Bizarro — Robert Barsamian
1626 C Hi Line Drive.
Ongoing through March 25
DC Comic’s antihero Bizarro first appeared in 1958 as an antagonist to Superman. In pop culture, the character has come to be known as a metaphorical mirror to Superman: Everything seen in a mirror is in reverse, and what it reflects may be bizarre but is 100 percent real. Barsamian draws from darker moments in American history, creating sculptural prototypes and canvases that describe phantom-like environments to confront viewers with a holistic view of America’s fabric.
The works in Bizarro refer directly to specific historic events and their contemporary relevance. In “Jackson’s Removal Act,” for example, Barsamian paints Native Americans on the Trail of Tears alongside a yo-yo. The intention is to highlight the contemporary government’s efforts to relocate members of Native American nations, whose lands now contain sought-after mineral properties.
Kyle Steed: Connected//Disconnected
Jen Mauldin Gallery
408 N. Bishop Blvd., Suite 103
Opening reception 7 to 10 p.m. Saturday
You may not know Kyle Steed’s name, but if you live in Dallas you know his work. You’ve seen his ornate typography adorning the windows of Milk and Honey on Henderson Avenue. Or maybe you’ve noticed Dallas City Mural, a massive black and white emblem in the Design District reminding Dallas to “ask not what your city can do for you, but what you can do for your city.” He’s an artist who’s at once everywhere and inconspicuous. You can catch his minimalist paintings at Jen Mauldin Gallery in Bishop Arts through March 27.
What Lies Beneath (pictured at top)
Old Jail Art Center
201 South Second St., Albany
Collage has, in its basic techniques, remained mostly unchanged throughout its history. But the breadth of its materials and media has expanded over the last century, with modern day artists jazzing it up with a new spectrum of styles and genres. From clever manipulation of space to out-there concepts that are unlikely subjects for art, the works can be funny, political, satirical, critical or simply stunning.
What Lies Beneath exhibits the work of nine contemporary artists who specialize in collage, montage and found objects. Fervent consumerism has, of course, created a boundless supply of materials for these artists to use. Consider Matthew Cusick’s “Olds ’84,” a dazzling mishmash of inlaid maps on wood included in the exhibit. Meanings have layers, and each work pushes toward full scale mental excavations. Featured artists are Andy Coolquitt, Matthew Cusick, John Fraser, Lily Hanson, Luke Harnden, Dana Harper, Lance Letscher, Shaun O’Dell and Dario Robleto.
Peter Hiatt – No Unsacred Places
OC3 — Oak Cliff Cultural Center
223 W. Jefferson Blvd.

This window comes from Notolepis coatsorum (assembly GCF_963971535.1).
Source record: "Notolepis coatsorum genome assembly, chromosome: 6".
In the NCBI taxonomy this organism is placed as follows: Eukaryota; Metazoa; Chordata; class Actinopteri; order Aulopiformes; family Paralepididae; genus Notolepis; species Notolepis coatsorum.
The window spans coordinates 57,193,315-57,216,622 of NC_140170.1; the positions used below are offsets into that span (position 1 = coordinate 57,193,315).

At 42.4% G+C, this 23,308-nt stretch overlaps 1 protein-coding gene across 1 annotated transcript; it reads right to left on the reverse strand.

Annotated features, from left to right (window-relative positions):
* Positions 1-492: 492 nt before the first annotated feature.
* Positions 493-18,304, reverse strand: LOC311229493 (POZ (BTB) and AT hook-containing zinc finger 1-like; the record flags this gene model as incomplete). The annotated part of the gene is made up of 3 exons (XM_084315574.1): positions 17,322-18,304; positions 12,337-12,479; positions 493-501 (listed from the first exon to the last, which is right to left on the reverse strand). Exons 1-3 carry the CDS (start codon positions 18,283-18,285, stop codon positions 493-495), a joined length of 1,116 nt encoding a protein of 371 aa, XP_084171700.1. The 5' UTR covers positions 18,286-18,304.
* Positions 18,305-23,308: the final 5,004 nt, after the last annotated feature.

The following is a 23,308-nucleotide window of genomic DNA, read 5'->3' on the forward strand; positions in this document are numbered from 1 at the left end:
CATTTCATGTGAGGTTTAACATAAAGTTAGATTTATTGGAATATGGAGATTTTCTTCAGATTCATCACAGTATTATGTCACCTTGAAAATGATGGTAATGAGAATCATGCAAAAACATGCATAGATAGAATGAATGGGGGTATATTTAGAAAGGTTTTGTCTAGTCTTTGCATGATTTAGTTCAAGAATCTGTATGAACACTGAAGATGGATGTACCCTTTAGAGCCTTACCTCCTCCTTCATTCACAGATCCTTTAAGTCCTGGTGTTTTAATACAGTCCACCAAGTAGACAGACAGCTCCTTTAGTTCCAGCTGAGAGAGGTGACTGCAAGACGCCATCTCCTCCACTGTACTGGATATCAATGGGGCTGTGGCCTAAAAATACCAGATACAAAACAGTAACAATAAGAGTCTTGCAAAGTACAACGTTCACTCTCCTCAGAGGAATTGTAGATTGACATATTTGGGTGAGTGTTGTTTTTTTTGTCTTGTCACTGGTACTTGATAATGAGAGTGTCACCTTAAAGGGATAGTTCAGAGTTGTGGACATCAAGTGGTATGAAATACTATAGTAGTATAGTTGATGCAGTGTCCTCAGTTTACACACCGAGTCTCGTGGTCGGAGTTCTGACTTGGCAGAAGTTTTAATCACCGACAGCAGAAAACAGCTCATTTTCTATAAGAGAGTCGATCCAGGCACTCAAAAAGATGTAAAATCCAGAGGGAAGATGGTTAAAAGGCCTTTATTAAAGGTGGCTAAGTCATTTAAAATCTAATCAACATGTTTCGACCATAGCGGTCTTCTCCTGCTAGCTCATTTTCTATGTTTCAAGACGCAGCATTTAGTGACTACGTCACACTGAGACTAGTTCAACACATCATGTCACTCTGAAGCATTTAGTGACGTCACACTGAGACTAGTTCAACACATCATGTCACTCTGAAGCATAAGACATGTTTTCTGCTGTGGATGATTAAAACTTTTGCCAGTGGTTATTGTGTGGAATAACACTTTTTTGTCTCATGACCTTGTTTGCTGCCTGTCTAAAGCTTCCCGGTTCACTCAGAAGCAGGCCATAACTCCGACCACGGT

Opening reception 5:30 to 8 p.m. Saturday
We Believe Local Journalism is Critical to the Life of a City
Engaging with our readers is essential to the Observer's mission. Make a financial contribution or sign up for a newsletter, and help us keep telling Dallas's stories with no paywalls.
Support Our Journalism
Denton artist and photographer Peter Hiatt likes to refer to a popular saying by Wendell Berry: “There are no unsacred places; there are only sacred places and desecrated places.” Hiatt’s work is concerned almost exclusively with the relationship people have with their environs: how they interact, and the lands they inhabit. This is the pervasive motif behind No Unsacred Places, his new show at Oak Cliff Cultural Center. “The photographs that I make show a world that is as close as our backyard, but we shut it out, because it displeases us,” he says. “We must remember that we live apart [from nature] because we choose to. It frightened us, so we covered it in concrete. I want us to confront what we have chosen to destroy.” Following a reception Saturday, the exhibit will run through April 7.
Closing: The Odd Fellows Show
Mighty Fine Arts
419 N. Tyler St.
Closing party and performance by The Mercury Rocket 6 to 9 p.m. Saturday
If you haven’t, now would be a good time to catch The Odd Fellows Show, organized by Andy Don Emmons and featuring artists from Dallas Odd Fellows Lodge #44. Odd Fellows are exactly what they sound like, people from all walks banded together in co-fraternity. The venerable Dallas Odd Fellows Lodge #44 was chartered in 1854 and is one of the fastest growing and liveliest lodges in the state. Many of its members are multi-talented and artistically inclined and this exhibit celebrates the fruits of their labors. You don’t have to be an Odd Fellow to come to the show but you might be given a gentle nudge toward considering joining.